Don’t Punish the Paparazzi, It’s the Publicists

HOLLYBLOG: Tip-offs from stars’ handlers are far more frequent, and more subtle, than the public imagines

Publicists put paparazzi in the same category as really nasty lawyers: You hate having them around. Except when you need ‘em.

On June 3, California’s Assembly drastically toughened up the penalties of the existing state law about stalking and surveillance to specifically protect celebrities and threaten the media, particularly the paps. AB2479 was approved with a vote of 41-12 and sent to the state Senate as its next step.

The amendment includes language about “false imprisonment” for the purposes of getting photos, audio or video (whether they’re secured or not), trespass into “personal or familial activity” for such purposes and “physical invasion of privacy…in a manner that is offensive to a reasonable person.”

But what if those violations were incurred at a star’s, manager’s or publicist’s behest?

Most people point to the Britney Spears meltdown of 2008 as the height – or depth – of pap/celeb madness. The mentally fragile young woman was pursued to and from gas stations, fast food joints, clubs and the salon where she infamously shaved off her hair. The defining moment was when she drove in and out of the Westside’s winding roads to the Beverly Hills Hotel, with two dozen SUVs in hot pursuit and a chopper overhead offering play-by-play of the action.

These chases put Spears’ security in jeopardy, not to mention the safety of any innocent passer-by or driver who might’ve accidentally happened into the scrum. It made any thinking adult wonder whether the performer’s seeming emotional problems were nature or nurture.

And I’ve got it on good authority that Spears or people claiming to represent her tipped off the paparazzi to several, if not most, of those precarious outings.

The instances of such tip-offs are far more frequent, and certainly more subtle, than the public imagines.

A personal publicist repping a C-list actress might call a friendly photographer if she’s having a romantic dinner at Il Sole with a better-known actor.

A manager, stylist, PA, masseur or maitre d’ who knows there’s money to be had in exchange for an inside tip might not hesitate to place a call.

Crazy at it might sound, the much-photographed star of a series I handled who had a nasty rivalry with another cast member once dropped a dime on her adversary – partly out of spite but also to score a favor when her own notorious activities might generate unwanted attention again.

It’s not unusual for managers and publicists to maintain a database of paparazzi (I’ve done it for years) just as they do with tabloid writers, editors and producers.

And get a few celebrity-beat journalists together and they’ll share hilarious stories about C- and D-list talent famous for phoning or texting their whereabouts to the media in the hopes of exiting Cut, Chateau Marmont or even the Century City AMC 15 with lights flashing and cameras rolling.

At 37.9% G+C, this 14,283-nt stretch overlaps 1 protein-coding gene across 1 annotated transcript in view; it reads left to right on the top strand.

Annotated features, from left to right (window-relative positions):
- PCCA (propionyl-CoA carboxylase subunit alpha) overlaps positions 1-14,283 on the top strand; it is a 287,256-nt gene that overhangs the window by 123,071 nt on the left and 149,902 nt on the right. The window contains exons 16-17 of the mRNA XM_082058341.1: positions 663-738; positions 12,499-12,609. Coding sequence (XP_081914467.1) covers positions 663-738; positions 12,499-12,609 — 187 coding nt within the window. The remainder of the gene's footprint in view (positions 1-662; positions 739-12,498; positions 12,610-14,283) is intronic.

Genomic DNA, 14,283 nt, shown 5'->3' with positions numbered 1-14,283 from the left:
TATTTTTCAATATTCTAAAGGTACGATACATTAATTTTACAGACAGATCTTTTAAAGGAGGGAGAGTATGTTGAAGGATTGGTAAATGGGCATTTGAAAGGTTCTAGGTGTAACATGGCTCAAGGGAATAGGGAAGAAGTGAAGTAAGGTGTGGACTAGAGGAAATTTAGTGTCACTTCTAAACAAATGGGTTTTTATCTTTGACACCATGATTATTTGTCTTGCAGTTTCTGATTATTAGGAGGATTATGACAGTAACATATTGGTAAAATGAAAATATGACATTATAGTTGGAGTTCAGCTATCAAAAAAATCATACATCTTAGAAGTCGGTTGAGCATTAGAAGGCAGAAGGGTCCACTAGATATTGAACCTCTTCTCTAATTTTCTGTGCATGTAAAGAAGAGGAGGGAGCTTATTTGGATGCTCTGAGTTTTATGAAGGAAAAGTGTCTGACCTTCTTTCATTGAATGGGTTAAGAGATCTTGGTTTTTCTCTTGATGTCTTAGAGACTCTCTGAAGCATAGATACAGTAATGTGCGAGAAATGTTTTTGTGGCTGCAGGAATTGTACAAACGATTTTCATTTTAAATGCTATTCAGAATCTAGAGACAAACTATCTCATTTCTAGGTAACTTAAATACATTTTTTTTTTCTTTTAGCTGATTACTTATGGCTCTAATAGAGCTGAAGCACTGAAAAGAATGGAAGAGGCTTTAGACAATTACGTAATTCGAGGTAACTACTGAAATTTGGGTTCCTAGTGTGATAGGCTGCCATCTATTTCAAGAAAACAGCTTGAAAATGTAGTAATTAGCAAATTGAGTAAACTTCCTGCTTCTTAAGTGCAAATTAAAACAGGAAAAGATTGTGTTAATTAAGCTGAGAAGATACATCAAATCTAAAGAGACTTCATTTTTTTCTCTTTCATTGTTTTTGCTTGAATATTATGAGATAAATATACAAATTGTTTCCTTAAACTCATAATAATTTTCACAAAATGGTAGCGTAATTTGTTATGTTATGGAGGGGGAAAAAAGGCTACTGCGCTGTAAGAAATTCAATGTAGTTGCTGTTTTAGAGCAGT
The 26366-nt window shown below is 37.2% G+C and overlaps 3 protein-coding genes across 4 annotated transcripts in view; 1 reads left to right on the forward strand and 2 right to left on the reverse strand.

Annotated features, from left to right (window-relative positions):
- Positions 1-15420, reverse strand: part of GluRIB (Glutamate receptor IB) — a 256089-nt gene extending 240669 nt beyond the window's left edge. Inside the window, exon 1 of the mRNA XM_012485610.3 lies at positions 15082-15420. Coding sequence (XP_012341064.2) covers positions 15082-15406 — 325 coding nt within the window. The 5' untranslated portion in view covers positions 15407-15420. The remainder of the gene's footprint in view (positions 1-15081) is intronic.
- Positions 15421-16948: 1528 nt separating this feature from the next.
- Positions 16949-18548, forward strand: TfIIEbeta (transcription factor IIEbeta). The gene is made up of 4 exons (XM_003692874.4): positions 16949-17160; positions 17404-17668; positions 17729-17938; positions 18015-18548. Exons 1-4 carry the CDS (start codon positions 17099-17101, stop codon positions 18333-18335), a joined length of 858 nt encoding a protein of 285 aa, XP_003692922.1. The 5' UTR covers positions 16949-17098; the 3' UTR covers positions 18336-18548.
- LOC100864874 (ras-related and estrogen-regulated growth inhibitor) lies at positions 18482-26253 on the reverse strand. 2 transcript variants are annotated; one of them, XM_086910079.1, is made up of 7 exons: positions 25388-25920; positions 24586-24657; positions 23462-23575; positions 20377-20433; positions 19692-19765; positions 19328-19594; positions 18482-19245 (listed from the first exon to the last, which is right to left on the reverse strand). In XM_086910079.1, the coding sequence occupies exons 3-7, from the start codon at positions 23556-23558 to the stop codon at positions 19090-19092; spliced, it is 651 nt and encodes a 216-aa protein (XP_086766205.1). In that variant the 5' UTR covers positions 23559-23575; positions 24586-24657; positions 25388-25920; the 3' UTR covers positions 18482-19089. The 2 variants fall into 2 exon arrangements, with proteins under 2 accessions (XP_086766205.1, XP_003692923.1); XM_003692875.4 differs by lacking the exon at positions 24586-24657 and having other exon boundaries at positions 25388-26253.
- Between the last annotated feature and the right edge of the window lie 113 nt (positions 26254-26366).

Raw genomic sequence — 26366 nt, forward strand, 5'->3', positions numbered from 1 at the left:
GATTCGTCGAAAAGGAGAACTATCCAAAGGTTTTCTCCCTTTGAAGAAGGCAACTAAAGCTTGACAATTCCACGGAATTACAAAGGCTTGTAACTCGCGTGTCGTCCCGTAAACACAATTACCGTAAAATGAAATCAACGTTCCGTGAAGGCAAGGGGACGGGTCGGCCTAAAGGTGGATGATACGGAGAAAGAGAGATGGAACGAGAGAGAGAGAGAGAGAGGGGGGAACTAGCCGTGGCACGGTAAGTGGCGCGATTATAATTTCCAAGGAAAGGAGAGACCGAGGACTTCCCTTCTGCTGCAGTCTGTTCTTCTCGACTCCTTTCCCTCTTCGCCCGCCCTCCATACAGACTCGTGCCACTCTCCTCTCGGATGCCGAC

As expected, there’s conflicting opinions about AB2479.

One side says it will finally offer protection to stars and their families, particularly young children, and cut down on personal and public safety risks that such aggressive behavior can generate.

The other side claims the law violates the core freedom of the press and offers public figures the opportunity to cry personal invasion when they simply don’t want to be followed.

Who’s right? They both are.

But there’s another, interesting element in the bill that’s been overlooked in recent media coverage of it.

Simply put: Someone who directs, solicits, induces or causes another to violate this law – and not necessarily through an employer/employee relationship – could be penalized as well with fines and damages.

Which means that a recognizable celebrity name would be just as liable as that nasty paparazzi.

In essence, not only would California law punish the person who took the action, it would go after the person who instigated it. Which raises the possibility of some very interesting accomplices being named by paps who wind up getting nailed.

Assuming the amendment gets passed in the Senate, it’s likely to be road-tested fairly quickly, especially since it retroactively covers any incidents back to Jan. 1, 2010. Go check the archives of Splash News or x17online to wager what might be the debut case.

But it promises to be a wobbly process.

Without a doubt, there are some professional paparazzi who are truly threatening, ruthless, dangerous and reprehensible characters. And over the past decade, there’s been an increasing number of peculiar, often downright scary individuals without affiliation, portfolio or any journalistic sensibility who have entered the fray for private reasons.

But the majority of the paps, like them or not, know the secret rules of Hollywood and how to work with them.

And very often their partners in crime, so to speak, are those in the business – sometimes celebrities themselves – desperate for attention, with a skewed sense of PR or out to cause a little trouble. Or simply looking for some additional income.

As well-intentioned as AB2479 is, I’ve got doubts that a bunch of mostly small-town elected officials working from the State Assembly chamber in Sacramento have much insight into how the complicated, private and often devious Hollywood game is played.

“Reasonable persons,” indeed.